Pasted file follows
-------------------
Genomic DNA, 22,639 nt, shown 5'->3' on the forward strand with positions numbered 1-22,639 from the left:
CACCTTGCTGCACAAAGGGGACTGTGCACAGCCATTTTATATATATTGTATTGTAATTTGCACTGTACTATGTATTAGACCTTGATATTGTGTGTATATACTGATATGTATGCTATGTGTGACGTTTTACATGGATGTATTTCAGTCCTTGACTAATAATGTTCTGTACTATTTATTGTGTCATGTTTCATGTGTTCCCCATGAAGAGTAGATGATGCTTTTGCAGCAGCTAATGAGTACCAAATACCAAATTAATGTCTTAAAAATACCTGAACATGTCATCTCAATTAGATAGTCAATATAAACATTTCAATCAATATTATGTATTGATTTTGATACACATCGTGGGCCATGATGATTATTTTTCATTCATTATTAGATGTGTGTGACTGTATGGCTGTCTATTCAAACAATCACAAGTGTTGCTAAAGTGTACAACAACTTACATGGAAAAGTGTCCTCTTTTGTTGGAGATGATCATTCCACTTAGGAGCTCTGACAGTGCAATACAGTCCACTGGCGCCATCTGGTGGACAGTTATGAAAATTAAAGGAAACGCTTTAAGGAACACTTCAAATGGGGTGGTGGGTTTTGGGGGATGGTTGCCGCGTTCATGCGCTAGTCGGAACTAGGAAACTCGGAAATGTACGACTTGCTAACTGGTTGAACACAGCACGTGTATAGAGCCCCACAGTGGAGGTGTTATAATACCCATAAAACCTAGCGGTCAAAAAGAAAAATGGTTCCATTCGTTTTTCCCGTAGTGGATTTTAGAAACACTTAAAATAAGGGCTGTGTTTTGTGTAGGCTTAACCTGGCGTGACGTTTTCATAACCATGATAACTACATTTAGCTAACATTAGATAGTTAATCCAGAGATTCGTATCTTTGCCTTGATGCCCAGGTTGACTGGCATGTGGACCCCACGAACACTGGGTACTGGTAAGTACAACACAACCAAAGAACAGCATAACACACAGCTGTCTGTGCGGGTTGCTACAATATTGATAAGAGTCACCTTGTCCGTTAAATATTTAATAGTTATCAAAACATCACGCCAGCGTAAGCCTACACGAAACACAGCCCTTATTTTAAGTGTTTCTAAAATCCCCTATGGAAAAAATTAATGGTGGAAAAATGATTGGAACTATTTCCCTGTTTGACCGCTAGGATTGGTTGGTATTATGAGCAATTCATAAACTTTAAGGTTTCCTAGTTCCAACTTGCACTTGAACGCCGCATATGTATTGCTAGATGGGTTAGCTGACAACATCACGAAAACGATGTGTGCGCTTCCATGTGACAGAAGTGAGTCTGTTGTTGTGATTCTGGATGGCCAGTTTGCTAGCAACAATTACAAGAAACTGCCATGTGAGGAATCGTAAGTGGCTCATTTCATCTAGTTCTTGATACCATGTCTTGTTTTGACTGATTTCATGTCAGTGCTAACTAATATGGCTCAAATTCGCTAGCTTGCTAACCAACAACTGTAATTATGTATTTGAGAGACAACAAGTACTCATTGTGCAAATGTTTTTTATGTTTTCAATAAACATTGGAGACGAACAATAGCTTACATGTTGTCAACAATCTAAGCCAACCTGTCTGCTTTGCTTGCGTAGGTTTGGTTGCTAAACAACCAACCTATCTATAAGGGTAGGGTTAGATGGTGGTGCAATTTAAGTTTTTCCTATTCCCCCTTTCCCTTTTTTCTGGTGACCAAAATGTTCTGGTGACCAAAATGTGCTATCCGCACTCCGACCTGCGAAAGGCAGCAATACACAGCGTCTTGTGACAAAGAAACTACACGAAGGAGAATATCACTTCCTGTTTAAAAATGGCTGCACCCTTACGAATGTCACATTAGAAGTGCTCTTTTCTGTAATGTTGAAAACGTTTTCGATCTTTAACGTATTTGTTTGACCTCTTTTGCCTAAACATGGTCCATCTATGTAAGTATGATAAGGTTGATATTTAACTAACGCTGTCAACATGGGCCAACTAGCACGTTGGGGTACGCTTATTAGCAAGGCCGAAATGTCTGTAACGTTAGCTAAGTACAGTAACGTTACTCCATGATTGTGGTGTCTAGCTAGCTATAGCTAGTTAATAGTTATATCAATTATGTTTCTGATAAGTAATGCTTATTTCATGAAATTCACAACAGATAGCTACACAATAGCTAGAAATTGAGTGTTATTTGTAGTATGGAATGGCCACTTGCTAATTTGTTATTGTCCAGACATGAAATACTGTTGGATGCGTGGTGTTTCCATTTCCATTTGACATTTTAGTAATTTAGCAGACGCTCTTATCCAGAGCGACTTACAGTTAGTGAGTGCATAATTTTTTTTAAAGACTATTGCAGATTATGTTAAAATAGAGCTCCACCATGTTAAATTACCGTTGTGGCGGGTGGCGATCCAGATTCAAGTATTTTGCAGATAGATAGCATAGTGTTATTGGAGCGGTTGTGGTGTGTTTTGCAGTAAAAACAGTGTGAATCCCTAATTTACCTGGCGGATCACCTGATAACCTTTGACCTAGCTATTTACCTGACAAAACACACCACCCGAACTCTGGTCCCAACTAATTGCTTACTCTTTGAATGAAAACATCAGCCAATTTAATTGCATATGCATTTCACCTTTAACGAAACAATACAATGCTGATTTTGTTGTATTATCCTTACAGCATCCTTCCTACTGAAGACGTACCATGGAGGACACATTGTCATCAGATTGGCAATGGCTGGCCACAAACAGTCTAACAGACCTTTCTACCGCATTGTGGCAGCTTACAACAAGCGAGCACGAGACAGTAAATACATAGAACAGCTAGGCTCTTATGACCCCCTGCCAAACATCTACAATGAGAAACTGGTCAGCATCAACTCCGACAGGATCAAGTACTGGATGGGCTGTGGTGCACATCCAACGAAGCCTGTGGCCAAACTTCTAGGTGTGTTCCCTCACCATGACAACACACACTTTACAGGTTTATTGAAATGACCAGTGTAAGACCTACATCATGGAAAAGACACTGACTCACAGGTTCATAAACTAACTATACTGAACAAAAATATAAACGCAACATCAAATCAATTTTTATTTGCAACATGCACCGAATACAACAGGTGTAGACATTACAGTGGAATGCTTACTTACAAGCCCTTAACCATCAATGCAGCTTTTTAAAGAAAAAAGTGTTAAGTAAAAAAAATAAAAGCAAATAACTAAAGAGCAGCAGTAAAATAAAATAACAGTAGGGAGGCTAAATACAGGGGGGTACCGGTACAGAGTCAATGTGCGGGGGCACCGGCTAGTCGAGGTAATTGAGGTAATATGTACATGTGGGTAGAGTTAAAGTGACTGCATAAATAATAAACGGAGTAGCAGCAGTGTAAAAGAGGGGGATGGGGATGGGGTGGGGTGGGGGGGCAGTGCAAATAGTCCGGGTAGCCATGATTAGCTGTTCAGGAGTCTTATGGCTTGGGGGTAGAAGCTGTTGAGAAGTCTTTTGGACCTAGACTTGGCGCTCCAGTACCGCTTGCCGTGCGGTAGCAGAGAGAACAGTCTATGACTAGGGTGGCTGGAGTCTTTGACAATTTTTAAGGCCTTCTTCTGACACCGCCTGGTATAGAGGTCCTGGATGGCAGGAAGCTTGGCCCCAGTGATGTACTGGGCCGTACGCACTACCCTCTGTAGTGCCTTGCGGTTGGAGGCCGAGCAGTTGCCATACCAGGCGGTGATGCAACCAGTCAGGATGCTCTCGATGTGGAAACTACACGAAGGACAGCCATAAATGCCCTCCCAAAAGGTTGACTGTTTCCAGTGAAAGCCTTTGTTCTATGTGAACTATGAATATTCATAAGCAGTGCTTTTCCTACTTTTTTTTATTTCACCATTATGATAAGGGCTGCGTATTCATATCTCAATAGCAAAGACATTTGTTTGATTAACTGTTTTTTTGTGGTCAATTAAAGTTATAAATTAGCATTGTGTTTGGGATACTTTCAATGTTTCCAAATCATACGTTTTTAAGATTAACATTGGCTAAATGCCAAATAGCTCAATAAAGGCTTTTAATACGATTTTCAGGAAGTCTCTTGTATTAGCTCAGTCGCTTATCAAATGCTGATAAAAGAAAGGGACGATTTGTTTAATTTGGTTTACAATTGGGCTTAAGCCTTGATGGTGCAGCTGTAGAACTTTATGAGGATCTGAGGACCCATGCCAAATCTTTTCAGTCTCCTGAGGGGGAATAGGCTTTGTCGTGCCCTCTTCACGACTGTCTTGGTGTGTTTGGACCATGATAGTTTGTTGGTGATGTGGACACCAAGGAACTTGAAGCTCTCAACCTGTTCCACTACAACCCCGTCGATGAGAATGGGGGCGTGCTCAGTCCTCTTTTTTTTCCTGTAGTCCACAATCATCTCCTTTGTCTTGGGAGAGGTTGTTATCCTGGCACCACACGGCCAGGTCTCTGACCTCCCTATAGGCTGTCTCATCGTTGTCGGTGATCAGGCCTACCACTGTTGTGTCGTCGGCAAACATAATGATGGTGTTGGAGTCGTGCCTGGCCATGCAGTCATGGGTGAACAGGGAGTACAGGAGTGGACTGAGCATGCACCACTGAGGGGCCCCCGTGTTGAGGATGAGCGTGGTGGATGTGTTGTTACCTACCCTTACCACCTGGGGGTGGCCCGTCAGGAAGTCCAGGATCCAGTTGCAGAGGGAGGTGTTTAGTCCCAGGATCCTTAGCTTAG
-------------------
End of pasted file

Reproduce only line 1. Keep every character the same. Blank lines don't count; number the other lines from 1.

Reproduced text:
Genomic DNA, 22,639 nt, shown 5'->3' on the forward strand with positions numbered 1-22,639 from the left: